Poland to reform pension sales activity
POLAND - The Polish government is working on a reform of the second pillar, which would see the end of sales agents working for pension funds, IPE understands.
The Polish supervisor had recently cited the presence of sales agents as one of the problems of the mandatory second pillar. (See earlier IPE article: Polish second pillar in need of ‘fine tuning')
Discussions have been going on for a year, but according to a market expert the new law might be in place no later than at year-end 2010.
Instead of using sales agents, pension funds would be offered via the internet and possibly by telephone, should the law come into effect. The expert described pension providers' current strategies a "sales war".
So far, among the heaviest users of sales agents are AXA and ING, which, according to as yet unconfirmed information, overtook Aviva in asset volume by the end of August.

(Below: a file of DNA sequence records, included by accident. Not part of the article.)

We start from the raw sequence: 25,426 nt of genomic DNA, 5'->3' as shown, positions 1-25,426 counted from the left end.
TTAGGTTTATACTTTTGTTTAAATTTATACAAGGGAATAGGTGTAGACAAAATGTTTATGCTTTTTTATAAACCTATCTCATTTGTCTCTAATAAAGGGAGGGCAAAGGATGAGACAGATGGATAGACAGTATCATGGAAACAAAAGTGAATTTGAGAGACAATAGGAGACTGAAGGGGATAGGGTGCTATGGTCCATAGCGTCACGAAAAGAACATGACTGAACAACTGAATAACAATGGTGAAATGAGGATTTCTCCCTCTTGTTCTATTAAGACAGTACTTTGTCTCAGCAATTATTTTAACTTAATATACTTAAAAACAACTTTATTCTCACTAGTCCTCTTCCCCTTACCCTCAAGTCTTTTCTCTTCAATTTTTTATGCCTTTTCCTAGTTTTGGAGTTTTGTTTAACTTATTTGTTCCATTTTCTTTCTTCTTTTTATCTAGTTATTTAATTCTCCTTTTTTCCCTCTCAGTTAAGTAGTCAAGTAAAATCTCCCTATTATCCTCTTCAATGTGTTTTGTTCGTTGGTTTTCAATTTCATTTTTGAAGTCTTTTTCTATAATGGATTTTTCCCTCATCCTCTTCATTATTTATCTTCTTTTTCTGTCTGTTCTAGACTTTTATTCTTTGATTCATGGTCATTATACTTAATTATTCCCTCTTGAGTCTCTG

At end-June 2009, ING had close to PLN37bn (€9bn) in assets under management and Aviva just over PLN39bn, according to figures released by the research company Analizy.
Another part of the planned reform is the method to assign those who do not make an active choice. Currently they are shifted to the better performing fund twice a year but the interval is expected to be four times in future.
Meanwhile, plans on the introduction of a life-cycle model, already mentioned in March, this year appear to be taking shape. (See earlier IPE article: Polish gov't to slash pension fund contribution)
The expert in the market notes that each pension fund company will have to manage two types of funds - not three as in other life-cycle models.
The second fund to be offered will be a bond-only portfolio with last year's inflation as the benchmark, the expert said. "After the market turmoil ‘guarantee' is a key word in the clients' and voters' minds and everybody is talking about it," he added.